Ottolenghi/Jerusalem Lamb Kofta B'Sinyah with Fireworks Garlic Butter

I love to eat Mediterranean food. Anything with hummus and tahini...could there be any better condiments? I fell in love with this dish years ago. And I've made it several times since. The Kafta's make delicious morsels for entertaining. They look like little football shaped meatballs that you serve over a smooth and creamy tahini based sauce. Perfect for piercing with tooth picks and eating while socializing. My most recent iteration was trying to solve for overcooking the meatballs as outlined in Ottolenghi seminal book, Jerusalem. The method he uses seemed to dry out my kafta. He coaches us to brown them in a skillet in batches first and then to transfer them to the oven at 425. I found multiple times that through these steps, I over cook them somewhere and they become too dry. So I battled that outcome with two edits: 1. I added cooled melted garlic butter to the lamb mixture before browning them in the skillet. 2. I cooked them for less time in the skillet before finishing them in the oven.

Here's the adapted version:

Fireworks Chefs Butter style Kofta b'sinya with garlic butter
(makes 18 kafta- serves 6)
Kofta Ingredients:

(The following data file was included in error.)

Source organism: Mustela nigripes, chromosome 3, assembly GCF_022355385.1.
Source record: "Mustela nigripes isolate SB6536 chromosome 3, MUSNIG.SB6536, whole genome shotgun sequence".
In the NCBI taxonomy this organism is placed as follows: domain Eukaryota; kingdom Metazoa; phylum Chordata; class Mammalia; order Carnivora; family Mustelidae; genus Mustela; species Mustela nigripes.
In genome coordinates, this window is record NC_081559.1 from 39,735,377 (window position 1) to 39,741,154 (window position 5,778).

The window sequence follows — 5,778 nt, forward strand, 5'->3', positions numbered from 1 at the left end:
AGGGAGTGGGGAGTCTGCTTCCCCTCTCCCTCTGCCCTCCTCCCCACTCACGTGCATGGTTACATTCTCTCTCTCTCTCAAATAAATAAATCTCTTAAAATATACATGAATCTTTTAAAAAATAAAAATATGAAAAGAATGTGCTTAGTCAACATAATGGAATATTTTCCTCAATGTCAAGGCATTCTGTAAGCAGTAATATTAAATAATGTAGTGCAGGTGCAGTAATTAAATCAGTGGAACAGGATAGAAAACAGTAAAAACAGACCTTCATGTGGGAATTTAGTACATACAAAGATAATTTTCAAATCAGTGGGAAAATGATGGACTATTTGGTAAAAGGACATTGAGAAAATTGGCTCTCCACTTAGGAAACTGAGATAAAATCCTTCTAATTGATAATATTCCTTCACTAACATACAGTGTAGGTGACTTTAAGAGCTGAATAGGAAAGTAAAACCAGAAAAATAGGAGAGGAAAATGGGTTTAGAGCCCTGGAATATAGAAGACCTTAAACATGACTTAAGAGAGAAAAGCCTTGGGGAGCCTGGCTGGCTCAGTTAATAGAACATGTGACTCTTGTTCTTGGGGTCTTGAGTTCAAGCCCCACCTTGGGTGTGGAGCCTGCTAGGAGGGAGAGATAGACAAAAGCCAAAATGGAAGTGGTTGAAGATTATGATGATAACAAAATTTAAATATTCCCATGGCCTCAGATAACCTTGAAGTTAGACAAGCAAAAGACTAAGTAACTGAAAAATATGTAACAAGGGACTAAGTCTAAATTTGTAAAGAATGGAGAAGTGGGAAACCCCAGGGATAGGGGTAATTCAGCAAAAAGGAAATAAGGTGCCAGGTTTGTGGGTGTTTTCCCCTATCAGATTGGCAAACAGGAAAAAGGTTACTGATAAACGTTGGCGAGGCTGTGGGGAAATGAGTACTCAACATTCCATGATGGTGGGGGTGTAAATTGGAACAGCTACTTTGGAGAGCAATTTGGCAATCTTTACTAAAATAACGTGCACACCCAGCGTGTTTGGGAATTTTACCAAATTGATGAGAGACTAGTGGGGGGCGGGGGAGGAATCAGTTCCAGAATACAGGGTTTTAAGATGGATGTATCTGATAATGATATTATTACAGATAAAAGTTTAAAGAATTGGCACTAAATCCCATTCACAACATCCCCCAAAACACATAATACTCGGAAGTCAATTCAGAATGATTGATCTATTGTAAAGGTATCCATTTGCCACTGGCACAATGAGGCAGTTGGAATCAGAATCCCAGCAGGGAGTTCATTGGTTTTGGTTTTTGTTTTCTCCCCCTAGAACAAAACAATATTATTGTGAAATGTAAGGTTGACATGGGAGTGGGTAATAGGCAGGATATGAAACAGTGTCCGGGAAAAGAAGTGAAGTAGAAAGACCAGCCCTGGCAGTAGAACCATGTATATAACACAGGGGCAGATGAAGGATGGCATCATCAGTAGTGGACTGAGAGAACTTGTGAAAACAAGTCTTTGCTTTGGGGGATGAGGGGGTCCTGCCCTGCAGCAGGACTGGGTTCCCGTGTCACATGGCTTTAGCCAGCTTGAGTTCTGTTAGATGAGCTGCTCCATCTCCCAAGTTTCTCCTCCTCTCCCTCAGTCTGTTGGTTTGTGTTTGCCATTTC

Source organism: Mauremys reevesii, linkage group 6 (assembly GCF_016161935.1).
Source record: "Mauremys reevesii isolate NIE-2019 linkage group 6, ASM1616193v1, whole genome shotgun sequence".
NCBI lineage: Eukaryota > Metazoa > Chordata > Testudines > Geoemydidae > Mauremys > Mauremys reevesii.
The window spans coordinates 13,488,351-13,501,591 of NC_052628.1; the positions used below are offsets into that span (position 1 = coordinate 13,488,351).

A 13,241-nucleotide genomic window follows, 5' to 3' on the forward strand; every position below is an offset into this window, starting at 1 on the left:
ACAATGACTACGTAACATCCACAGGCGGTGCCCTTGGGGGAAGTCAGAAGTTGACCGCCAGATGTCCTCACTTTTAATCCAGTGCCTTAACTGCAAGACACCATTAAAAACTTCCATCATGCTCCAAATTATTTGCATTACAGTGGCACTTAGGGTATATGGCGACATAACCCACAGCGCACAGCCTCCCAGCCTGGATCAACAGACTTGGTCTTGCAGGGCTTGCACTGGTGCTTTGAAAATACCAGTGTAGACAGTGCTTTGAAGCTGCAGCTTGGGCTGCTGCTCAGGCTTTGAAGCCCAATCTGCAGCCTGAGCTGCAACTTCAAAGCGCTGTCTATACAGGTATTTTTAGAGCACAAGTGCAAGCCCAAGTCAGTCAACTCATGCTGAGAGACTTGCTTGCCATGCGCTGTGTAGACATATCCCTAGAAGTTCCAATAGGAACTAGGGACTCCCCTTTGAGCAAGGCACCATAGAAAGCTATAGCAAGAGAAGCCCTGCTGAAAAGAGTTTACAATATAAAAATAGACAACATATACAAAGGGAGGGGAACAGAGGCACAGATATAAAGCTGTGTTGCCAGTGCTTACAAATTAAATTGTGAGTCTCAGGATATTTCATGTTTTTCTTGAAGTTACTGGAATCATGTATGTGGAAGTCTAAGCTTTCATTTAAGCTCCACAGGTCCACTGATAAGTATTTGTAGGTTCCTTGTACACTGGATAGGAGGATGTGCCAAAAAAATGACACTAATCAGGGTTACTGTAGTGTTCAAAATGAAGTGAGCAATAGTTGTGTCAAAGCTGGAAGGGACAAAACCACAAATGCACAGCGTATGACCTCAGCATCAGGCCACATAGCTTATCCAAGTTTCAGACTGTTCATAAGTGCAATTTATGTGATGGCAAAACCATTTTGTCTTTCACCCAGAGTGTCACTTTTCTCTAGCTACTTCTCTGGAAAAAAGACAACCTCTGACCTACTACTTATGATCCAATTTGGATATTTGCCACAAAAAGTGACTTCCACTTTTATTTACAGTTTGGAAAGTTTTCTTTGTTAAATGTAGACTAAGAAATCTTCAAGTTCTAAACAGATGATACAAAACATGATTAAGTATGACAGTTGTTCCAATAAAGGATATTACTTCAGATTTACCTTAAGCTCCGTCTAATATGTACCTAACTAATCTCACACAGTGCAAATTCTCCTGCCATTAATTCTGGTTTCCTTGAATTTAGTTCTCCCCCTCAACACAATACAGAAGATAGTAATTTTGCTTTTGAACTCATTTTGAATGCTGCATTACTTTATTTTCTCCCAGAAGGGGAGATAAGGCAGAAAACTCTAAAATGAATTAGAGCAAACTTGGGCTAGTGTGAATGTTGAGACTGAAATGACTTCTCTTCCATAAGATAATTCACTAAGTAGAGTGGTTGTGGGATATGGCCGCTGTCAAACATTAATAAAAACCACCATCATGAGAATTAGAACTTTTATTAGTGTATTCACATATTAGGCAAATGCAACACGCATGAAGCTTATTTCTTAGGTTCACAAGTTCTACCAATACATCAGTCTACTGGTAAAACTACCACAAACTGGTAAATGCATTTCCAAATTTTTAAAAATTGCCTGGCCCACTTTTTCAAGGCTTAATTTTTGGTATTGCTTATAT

14 oz ground lamb
14 oz ground beef1 small onion, finely chopped
2 large garlic cloves, crushed
7 tbs toasted pine nuts
1/2 cup chopped fresh parsley
1 large medium to hot red chili, seeded and finely chopped (I used jalepeno or serrano)
2-4 tbs Fireworks Chefs Garlic Butter, melted
1 1/2 tsp cinnamon
1 1/2 tsp allspice
3/4 tsp grated nutmeg
1 1/2 tsp fresh ground pepper
1 1/2 tsp salt


Tahini Ingredients:
2/3 cup light tahini paste
3 tbs fresh squeezed lemon juice
1/2 cup water
1 medium clove garlic, crushed
2 tbs sunflower oil
toasted pine nuts for garnish
sweet paprika for garnish
finely chopped parsley for garnish


Put all the kafta ingredients in a bowl and use your hands to mix everything together well. Then shape into long torpedo shaped meatballs, roughly 3 1/4 inches long. Press each one to make sure its compressed and tight  to keep its shape. Arrange on a plate or baking sheet until you are ready to cook them, for up to 1 day. Cover.

Preheat the oven to 425. In a medium bowl , whisk together the tahini paste, lemon juice, water, garlic and 1/4 tsp salt. The sauce should be runnier than honey. Feel free to add 1 to 2 tbs more water.

Heat the sunflower oil in a large fry pan over med. high heat (I kept it at steady medium to ensure they didn't over cook) and sear the kafta. Do this in batches to keep from crowding them. He says to sear for 6 minutes per batch, until all sides are golden brown. They should be medium rare at this point. Take them out of the skillet and arrange on a baking sheet and cook 2-4 minutes for medium or well done. Turn off oven after the kafta come out.

On a large serving platter, spread the tahini sauce in an even coat. Place the kafta so it covers the dish. Spoon more tahini over the kafta but leave most of the meat exposed. You can place the platter in the oven for a minute to warm up the sauce a little.

If you have more melted butter, you can pour the rest over the kafta as soon as they come out of the oven. Scatter them with pine nuts and parsley and sprinkle with paprika. Serve and watch the fireworks fly! Sizzle. Spread. Boom.